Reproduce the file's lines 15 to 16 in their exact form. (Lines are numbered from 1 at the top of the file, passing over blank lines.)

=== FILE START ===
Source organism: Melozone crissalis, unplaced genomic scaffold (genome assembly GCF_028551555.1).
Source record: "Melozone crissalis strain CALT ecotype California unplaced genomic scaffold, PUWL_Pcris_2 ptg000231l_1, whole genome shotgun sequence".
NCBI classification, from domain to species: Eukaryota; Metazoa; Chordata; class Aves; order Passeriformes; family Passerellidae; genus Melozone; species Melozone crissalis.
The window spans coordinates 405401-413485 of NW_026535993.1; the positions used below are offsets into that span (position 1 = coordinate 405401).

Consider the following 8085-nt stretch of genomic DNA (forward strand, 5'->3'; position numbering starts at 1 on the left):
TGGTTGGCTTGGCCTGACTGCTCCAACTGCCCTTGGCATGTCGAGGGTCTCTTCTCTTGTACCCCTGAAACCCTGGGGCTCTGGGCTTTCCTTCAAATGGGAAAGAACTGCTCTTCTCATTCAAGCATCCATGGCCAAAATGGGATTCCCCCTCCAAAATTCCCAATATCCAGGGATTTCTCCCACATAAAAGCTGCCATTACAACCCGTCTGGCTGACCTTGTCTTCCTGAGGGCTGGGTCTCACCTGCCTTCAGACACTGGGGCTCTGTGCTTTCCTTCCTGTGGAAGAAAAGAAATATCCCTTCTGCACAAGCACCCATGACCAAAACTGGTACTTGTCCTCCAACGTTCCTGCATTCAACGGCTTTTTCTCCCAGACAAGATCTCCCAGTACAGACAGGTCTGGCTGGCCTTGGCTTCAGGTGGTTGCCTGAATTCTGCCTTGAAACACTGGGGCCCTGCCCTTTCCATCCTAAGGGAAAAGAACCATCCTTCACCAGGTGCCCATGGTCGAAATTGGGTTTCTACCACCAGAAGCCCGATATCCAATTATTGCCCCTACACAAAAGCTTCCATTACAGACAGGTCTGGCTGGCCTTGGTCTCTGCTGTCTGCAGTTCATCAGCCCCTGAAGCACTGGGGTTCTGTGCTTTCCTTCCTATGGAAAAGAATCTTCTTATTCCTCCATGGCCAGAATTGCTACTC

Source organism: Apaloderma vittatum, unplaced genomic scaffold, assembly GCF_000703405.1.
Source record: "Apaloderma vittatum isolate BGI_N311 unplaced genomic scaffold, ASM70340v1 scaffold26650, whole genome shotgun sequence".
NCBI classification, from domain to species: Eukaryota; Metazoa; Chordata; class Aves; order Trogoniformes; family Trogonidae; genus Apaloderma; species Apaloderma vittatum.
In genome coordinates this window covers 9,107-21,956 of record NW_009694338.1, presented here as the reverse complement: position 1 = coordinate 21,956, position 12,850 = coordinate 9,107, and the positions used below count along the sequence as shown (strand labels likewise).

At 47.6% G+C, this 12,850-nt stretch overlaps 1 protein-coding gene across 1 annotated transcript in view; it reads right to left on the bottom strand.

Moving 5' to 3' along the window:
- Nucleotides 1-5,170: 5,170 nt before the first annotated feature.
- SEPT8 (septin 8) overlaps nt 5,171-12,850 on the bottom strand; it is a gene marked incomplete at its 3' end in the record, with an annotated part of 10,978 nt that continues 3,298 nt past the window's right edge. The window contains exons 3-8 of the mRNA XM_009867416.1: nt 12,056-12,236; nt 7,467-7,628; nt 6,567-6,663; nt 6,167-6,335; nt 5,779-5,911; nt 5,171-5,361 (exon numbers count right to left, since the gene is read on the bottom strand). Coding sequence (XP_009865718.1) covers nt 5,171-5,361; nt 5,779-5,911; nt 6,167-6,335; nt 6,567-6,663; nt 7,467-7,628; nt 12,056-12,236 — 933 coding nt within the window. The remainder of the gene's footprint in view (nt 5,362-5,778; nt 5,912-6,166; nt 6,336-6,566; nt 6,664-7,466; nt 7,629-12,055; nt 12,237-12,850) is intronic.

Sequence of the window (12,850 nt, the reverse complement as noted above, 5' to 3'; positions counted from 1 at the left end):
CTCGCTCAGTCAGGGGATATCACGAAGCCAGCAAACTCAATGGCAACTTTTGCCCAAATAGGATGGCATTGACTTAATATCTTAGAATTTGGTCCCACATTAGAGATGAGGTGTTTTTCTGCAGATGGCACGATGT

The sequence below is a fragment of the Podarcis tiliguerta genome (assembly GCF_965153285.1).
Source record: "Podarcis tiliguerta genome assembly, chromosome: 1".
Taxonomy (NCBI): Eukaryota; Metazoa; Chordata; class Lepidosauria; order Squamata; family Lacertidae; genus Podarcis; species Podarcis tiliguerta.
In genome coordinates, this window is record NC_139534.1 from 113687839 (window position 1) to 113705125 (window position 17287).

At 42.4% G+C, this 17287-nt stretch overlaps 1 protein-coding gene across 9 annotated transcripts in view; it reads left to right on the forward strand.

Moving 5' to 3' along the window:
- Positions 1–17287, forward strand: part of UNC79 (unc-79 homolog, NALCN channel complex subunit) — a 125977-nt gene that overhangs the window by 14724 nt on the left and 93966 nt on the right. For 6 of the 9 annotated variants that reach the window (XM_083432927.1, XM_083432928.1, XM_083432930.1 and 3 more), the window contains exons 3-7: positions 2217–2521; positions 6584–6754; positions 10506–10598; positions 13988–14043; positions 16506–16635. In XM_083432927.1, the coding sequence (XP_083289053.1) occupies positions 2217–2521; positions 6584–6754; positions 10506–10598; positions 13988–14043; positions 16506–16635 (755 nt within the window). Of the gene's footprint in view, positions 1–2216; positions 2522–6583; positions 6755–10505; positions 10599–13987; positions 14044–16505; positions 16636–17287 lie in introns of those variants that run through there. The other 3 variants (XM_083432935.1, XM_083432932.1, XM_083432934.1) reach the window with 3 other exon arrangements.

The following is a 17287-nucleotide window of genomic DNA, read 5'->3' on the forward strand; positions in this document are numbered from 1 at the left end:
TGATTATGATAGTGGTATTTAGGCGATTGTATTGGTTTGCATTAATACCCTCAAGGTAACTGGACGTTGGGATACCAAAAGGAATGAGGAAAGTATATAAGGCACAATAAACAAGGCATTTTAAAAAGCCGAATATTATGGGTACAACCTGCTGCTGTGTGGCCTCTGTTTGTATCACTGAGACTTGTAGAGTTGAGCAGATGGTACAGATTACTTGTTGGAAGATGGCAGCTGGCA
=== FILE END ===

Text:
Sequence of the window (12,850 nt, the reverse complement as noted above, 5' to 3'; positions counted from 1 at the left end):
CTCGCTCAGTCAGGGGATATCACGAAGCCAGCAAACTCAATGGCAACTTTTGCCCAAATAGGATGGCATTGACTTAATATCTTAGAATTTGGTCCCACATTAGAGATGAGGTGTTTTTCTGCAGATGGCACGATGT